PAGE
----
It is also known as fat sand. These terms are used for that sand which forms the face of the mold i.e. rammed around the pattern surface. It is nothing but the fresh prepared and well tempered foundry sand. Initial coating around the pattern surface is given by this sand and the remainder of the flask is filled with floor sand to effect economy.
This term denotes that sand which is sprinkled on the pattern and the parting surfaces of the mold so that the sand mass of one flask does not stick to that of the other or to the pattern. The burnt sand and dry silica sand are used for this purpose.
Floor, black or baking sand:
Before, reusing, it is riddled to remove foreign material like nails and fins etc. and then used for filling the bulk of the molding flask after the facing sand has been rammed around the pattern.
In modern mechanized foundries, however, no facing sand is prepared separately, but the entire floor sand is riddled, added with binder and proper additives and properly tempered for being used again. Such a sand is called unit sand.
The sand which carries a high silica content and is used for making cores.
Silica sand using oil binders .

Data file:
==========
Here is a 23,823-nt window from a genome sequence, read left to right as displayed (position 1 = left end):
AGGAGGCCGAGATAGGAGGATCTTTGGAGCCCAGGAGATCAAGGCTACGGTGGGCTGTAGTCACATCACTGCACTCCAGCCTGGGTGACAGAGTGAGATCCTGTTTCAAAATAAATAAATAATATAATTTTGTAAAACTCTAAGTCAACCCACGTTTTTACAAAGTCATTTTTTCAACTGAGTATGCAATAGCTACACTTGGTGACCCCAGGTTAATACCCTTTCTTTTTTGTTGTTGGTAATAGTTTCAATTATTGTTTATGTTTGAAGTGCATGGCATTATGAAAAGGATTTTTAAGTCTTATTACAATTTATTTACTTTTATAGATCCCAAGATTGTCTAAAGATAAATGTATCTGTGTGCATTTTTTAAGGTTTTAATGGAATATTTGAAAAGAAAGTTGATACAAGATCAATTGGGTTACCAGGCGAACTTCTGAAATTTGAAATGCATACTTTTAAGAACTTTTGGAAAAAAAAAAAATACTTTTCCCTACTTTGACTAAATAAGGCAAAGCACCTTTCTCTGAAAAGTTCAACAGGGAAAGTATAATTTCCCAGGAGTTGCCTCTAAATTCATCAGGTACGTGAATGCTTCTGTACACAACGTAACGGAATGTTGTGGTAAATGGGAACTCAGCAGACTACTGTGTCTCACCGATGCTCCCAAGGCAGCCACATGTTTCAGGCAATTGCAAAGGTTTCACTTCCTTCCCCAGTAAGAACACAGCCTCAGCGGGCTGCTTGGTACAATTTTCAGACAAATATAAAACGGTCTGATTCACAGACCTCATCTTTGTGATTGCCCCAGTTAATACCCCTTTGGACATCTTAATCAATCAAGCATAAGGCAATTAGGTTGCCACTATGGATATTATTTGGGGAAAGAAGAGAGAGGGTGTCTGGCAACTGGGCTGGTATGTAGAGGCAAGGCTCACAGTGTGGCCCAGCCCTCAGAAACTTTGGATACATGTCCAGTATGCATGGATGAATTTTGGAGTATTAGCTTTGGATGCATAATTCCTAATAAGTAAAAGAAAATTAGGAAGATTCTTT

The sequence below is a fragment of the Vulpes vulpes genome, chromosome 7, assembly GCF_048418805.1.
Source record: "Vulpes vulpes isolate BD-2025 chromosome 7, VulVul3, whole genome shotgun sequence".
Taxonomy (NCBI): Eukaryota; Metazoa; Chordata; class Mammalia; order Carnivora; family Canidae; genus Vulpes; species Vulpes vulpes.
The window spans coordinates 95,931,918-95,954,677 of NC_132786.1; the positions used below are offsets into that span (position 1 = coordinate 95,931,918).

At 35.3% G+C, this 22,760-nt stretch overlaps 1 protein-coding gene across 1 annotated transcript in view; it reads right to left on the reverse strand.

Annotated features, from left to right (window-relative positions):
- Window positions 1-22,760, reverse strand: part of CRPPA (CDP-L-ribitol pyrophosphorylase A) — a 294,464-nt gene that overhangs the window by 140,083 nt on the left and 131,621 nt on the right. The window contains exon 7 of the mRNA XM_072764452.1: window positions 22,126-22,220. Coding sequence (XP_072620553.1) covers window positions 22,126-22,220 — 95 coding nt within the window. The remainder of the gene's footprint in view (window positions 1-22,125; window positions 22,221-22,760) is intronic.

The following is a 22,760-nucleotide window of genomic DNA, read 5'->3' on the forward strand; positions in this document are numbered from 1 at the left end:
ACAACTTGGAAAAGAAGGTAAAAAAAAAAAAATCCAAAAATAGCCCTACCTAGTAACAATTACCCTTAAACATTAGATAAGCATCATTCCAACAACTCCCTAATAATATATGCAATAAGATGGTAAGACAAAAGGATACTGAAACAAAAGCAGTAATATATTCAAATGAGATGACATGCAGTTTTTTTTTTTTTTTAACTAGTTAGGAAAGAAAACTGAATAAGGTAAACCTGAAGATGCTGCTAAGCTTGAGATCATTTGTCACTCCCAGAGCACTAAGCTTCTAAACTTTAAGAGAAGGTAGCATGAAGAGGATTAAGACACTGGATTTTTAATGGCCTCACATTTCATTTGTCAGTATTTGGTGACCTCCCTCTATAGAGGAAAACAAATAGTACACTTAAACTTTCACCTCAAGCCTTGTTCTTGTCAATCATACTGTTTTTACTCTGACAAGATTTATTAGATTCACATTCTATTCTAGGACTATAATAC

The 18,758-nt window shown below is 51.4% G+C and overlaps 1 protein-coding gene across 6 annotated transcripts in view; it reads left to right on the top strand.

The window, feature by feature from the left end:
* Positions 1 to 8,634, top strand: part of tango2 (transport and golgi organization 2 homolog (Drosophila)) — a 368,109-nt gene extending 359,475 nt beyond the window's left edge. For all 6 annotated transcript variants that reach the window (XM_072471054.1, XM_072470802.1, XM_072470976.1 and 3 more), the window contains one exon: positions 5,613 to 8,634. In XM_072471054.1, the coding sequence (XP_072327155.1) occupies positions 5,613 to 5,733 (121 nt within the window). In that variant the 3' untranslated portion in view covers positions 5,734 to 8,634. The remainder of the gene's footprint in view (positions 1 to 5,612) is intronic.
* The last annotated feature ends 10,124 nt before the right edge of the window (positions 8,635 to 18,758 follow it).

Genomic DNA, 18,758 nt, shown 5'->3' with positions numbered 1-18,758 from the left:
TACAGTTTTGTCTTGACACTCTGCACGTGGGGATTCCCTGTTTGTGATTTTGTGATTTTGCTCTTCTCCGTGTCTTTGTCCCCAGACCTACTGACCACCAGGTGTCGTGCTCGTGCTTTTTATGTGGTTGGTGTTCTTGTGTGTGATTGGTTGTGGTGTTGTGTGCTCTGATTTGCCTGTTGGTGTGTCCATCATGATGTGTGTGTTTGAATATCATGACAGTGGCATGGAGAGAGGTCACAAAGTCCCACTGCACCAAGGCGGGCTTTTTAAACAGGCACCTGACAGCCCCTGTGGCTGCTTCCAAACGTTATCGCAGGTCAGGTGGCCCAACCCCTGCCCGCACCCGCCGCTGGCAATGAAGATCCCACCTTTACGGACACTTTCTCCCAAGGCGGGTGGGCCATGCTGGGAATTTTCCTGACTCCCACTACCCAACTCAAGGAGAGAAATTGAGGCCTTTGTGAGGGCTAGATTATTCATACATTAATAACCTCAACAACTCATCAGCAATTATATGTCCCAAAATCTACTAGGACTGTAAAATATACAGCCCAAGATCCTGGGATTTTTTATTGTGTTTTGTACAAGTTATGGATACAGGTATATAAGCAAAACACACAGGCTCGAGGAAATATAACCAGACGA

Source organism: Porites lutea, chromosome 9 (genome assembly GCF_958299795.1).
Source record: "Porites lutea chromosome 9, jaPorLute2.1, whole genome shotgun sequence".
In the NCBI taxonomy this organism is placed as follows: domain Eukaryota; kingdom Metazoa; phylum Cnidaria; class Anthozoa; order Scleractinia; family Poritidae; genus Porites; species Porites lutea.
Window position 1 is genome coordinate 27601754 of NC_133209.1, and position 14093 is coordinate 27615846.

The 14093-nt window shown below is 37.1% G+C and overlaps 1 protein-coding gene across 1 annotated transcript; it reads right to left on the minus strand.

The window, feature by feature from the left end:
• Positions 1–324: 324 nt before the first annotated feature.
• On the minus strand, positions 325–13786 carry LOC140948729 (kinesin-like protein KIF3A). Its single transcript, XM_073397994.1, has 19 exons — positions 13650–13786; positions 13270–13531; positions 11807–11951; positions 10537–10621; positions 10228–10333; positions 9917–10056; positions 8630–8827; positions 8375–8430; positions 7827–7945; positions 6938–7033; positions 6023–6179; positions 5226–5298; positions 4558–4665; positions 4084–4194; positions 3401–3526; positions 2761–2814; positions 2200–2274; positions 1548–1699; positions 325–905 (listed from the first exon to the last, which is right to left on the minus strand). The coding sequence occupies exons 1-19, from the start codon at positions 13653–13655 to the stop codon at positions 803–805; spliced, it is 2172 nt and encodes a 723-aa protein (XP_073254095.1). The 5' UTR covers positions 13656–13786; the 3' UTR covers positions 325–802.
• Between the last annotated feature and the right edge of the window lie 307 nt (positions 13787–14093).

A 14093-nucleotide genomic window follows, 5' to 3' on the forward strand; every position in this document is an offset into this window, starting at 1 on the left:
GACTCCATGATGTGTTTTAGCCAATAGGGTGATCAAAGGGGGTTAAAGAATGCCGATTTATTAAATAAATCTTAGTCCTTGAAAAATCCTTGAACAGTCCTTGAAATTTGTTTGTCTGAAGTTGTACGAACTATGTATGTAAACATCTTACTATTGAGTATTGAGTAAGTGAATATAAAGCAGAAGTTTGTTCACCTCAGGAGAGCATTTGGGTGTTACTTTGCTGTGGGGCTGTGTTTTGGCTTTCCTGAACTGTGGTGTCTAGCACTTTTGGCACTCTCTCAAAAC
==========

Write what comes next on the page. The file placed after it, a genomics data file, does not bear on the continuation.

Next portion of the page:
This term denotes the sand which carries molasses as binder. It is very useful for making molds of small castings having intricate shapes and thin sections. Also it is used as core sand.
MAIN CONSTITUENT OF MOULDING SAND
The principle content of moulding sand are:
1. Silica sand
Details of silica sand, their grain size and shape and their effect on the characteristics of molding sand has already been discussed earlier. Description of other constituents will follow in the forthcoming articles.
Binders:The purpose of adding a binder to the molding sand is to impart it sufficient strength and cohesiveness so as to enable to retain its shape after the mold has been rammed and the pattern withdrawn. However, it produces an adverse effect on the permeability of the sand mold.
The common binders used in foundry can be grouped as:
1. Organic binders.
2. Inorganic binders.
Organic binders find their specific use in core making. The common binders coming in this category are:
• Linseed oil
• Cereal binders
• Pitch-upto 2% max.
• Resins, like phenol and urea formaldehydes
In the Inorganic group the common binders are clay, sodium silicate and Portland cement. Out of all these, the clay binders are commonly used.